And if pencil cups just aren't your thing, how about the office brush from Raumgestalt? You can find it at Fitzsu and Anthropologie.
8 Pencil Cups to Organize Your Desktop
Organizing the Pens and Pencils: Pencil Cups and More
Organizing Your Desk: Pencil Cups from $10 to $120
Wednesday, September 4, 2013
Photo by Gerard Stolk, found on Flickr, licensed through Creative Commons
I heard a radio ad for Kohl's earlier this week. There's a new rewards program (apparently being tested in Texas and California) where you get one point for every dollar you spend; 100 points gets you a $5 off coupon for future purchases. "I almost feel guilty for not shopping," the woman in the ad said — or something close to that.
And that's part of what leads to clutter. The items on sale that seem so tempting. The 5% discount that Kohl's is giving you — but only if you buy even more.
If there's something you need or truly want, and it's on sale, that's great! People who buy next year's holiday cards on Dec. 26 are saving money. But buying something you wouldn't normally buy just because the price seems good is often a mistake.
Want some help in avoiding those purchases? Here are some thoughts to consider:
Farnoosh Brock wrote an interesting post about going to Istanbul planning to do "some serious heavy-duty shopping" and buying much less than she expected to — even though she loves material things. She provides these three questions to ask before you buy:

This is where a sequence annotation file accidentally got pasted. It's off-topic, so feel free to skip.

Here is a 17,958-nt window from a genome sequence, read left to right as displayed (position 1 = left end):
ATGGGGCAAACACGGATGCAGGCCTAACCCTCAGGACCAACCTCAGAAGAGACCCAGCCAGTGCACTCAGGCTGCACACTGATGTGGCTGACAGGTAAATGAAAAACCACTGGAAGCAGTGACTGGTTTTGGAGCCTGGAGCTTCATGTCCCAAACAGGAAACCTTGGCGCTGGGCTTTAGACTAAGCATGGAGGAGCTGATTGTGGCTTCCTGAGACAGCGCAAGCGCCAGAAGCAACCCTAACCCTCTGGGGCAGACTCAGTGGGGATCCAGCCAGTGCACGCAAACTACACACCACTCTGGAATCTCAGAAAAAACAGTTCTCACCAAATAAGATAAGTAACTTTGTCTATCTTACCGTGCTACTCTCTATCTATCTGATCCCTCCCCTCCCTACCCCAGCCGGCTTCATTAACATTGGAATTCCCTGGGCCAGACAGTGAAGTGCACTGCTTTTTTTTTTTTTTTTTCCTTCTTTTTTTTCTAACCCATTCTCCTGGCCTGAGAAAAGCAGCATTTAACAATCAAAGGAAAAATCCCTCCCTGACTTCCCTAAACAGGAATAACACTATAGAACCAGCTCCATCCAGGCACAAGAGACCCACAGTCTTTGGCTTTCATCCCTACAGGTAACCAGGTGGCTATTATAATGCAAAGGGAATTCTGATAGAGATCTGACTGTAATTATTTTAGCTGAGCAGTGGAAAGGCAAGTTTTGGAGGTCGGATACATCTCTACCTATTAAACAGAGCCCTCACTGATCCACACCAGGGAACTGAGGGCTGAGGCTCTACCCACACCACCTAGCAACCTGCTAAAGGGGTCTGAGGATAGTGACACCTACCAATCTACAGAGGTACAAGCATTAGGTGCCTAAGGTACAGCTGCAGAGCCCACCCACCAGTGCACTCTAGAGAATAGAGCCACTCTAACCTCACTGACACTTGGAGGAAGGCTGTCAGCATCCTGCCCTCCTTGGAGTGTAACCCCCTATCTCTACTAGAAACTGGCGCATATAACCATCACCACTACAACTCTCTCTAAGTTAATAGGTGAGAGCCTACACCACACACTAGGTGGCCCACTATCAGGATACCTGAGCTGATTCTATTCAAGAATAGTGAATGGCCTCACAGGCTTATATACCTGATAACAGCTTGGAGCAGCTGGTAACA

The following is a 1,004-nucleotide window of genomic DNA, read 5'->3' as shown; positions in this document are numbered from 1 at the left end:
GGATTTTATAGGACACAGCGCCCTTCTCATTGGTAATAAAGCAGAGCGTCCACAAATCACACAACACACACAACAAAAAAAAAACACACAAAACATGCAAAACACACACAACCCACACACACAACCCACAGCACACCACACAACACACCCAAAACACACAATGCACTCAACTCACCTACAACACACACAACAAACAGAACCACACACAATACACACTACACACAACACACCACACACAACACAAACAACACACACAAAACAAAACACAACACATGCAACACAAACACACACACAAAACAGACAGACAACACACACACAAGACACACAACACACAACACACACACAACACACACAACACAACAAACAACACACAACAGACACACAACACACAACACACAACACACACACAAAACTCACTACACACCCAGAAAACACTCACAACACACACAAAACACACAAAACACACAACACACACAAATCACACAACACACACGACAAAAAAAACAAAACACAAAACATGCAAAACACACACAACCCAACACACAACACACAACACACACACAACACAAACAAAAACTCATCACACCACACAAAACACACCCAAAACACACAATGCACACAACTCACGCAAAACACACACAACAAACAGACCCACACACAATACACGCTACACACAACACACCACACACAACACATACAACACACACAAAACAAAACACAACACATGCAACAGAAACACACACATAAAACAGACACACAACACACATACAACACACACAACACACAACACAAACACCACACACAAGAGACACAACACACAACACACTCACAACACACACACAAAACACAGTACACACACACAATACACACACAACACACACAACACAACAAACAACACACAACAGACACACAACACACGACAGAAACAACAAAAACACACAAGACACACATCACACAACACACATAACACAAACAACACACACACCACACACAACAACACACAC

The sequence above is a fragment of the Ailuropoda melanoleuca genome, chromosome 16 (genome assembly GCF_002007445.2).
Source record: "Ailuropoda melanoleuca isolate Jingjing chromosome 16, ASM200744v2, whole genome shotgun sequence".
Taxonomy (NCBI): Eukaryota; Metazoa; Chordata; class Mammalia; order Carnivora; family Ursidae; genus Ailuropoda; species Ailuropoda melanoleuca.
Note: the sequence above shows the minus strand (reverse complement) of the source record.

1. In what way will my life be better off if I buy this thing?Mandy writes about her past experiences going to the second-hand store:
2. What is one good reason I should not buy this thing?
3. Do I really desire this thing enough to buy it and own it forever?
You know what buying things simply because they look cool leads to? A bunch of CRAP. Was it cheap crap? Yes ma’am. But crap nonetheless.Dustin Senos shares this advice, from his parents:
Don’t buy something unless you’ve wanted it three times.And finally, Trent from The Simple Dollar has his 10-second rule:
Whenever I’m considering making a purchase of any kind, I simply stop for ten seconds and ask myself whether this is really a worthwhile purchase. Do I actually need this item? Does it cause any sort of fulfillment in my life that isn’t already achieved by the things I currently own? Could I not put the cost of this item to better use?